• September 30

    The stars. Hmm. I´ll try to focus on one of your question right now, 'cause kinda busy. 

    Could the Celestials be Magne-Ge? I´m not sure about that. Celestials represent constellations, and constellations are made of multiple stars, right? Each star is a hole in fabric when the Orphans tore through the reality to Aetherius. But constellations...these are basicaly man made, right? People started to believe into those things and so they become sort of real. So Celestials, the Birthsign. They could be aspects of the collective belief of mortals, mixed with the leftover magic of Magne-Ge and their "exits" aka stars. 

    We know that belief is a very powerful thing in TES, and it is not so uncommon for people to whisper a prayer to certain Constellation, right? So it could be quite possible that Celestials and Birthsigns are just a result of the belief, just like gods.

  • Member
    September 30

    The Celestial thing is way beyond me. It is almost the case that what the Celestials are is besides the point but I need to play Craglorn for real at some point and really absorb it. I think the Celestials were once Nedes who possibly mantled the stars. It could be that they took the places of what was there formerly, but man, no idea at all.

    So I'll settle for the safer question of what other cultures besides Ayleids revere the stars. Well, we know of the Nedes and their star gazing, but to bring it more down to earth I remember Uriel Septim VII's words: " I've served the Nine all my days, and I chart my course by the cycles of the heavens. The skies are marked with numberless sparks, each a fire, and every one a sign. I know these stars well, and I wonder... which sign marked your birth?"

    Gameplay mechanic aside as we saw in Morrowind that you had to record your star sign as part of the tutorial, it seems that we could use those things as evidence that on the personal level the stars had great significance in a person's life. This hints at a far more superstitious age in which bad omens could result in aborting or rejecting a child from a community, or the opposite, heralding that child as a hero to be.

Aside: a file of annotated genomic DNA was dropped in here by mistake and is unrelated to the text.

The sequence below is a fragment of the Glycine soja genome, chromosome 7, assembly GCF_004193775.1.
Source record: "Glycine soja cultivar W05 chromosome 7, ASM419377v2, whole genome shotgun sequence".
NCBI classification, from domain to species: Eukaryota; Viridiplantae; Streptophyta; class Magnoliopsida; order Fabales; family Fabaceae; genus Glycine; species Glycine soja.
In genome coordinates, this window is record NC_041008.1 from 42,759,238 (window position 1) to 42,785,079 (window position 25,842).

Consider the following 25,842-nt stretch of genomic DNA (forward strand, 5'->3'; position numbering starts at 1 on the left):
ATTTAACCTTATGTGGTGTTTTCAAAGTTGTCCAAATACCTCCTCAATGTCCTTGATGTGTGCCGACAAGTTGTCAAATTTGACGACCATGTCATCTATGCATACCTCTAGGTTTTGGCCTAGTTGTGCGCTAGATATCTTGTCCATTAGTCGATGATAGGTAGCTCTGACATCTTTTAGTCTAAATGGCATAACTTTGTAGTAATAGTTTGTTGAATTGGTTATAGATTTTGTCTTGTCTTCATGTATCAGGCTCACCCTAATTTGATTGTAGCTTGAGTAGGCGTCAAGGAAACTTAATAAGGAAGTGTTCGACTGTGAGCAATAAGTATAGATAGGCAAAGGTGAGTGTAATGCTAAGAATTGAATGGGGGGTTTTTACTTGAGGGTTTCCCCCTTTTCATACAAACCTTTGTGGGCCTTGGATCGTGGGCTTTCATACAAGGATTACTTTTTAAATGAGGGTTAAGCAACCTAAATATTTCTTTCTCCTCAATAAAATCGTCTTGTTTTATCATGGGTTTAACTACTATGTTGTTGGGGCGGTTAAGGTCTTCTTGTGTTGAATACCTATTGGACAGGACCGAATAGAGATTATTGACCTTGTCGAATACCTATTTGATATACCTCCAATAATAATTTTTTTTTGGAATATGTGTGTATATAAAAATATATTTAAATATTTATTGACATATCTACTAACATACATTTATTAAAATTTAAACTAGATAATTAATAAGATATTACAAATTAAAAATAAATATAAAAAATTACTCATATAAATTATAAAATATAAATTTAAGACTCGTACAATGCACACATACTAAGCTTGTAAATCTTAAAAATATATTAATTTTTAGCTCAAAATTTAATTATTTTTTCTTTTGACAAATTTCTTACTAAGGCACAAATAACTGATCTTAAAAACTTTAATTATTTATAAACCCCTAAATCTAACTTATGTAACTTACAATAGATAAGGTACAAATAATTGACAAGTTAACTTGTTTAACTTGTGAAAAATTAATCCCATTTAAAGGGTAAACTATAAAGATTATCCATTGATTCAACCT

Hope of the Redoran, although not including the stars directly, sort of backs that mentality up: "The Nord nobility have a tradition of having omens read for their children. In general, these readings are of the obscure variety. One of my acquaintances told me that her parents were told, for example, that their daughter would have her life rescued by a snake, and so gave her the name Serpentkin in a special ceremony. And this young lady, Eria Valkor Serpentkin, was indeed saved by a snake many years later, when an assassin creeping on her stepped on a danswyrm viper."

    So it could be said that no one specific culture holds the stars in significance, but rather that it is all cultures. In a time when a person looks to the heavens above for answers it is not hard to imagine what they see there would provide them. Then, as Karver says, it could be mythopoeic forces giving these patterns their power. That said, I like to think there is something more to it than that. Whatever the case may be, there is real scope for stories and RP when looking at the stars from a single character's perspective.

  • Member
    October 4

     bad omens could result in aborting or rejecting a child from a community

    Phil, I'm pretty sure that in some Argonian communities that may actually still happen. The Black tongues have developed potions to ensure that all of their egg laying cycles are in sync in such a fashion that most if not all of their children are born under the sign of the Shadow (making all of them potential shadowscales).

    Speaking of different cultures, isn't it strange that most if not all of the different cultures seem to have the same interpretation of the constellations? Not to mention the fact that, as far as I know, no one has a clue as to what the standing stones exactly are and who put them there (if there are any sources on that I would love to see them).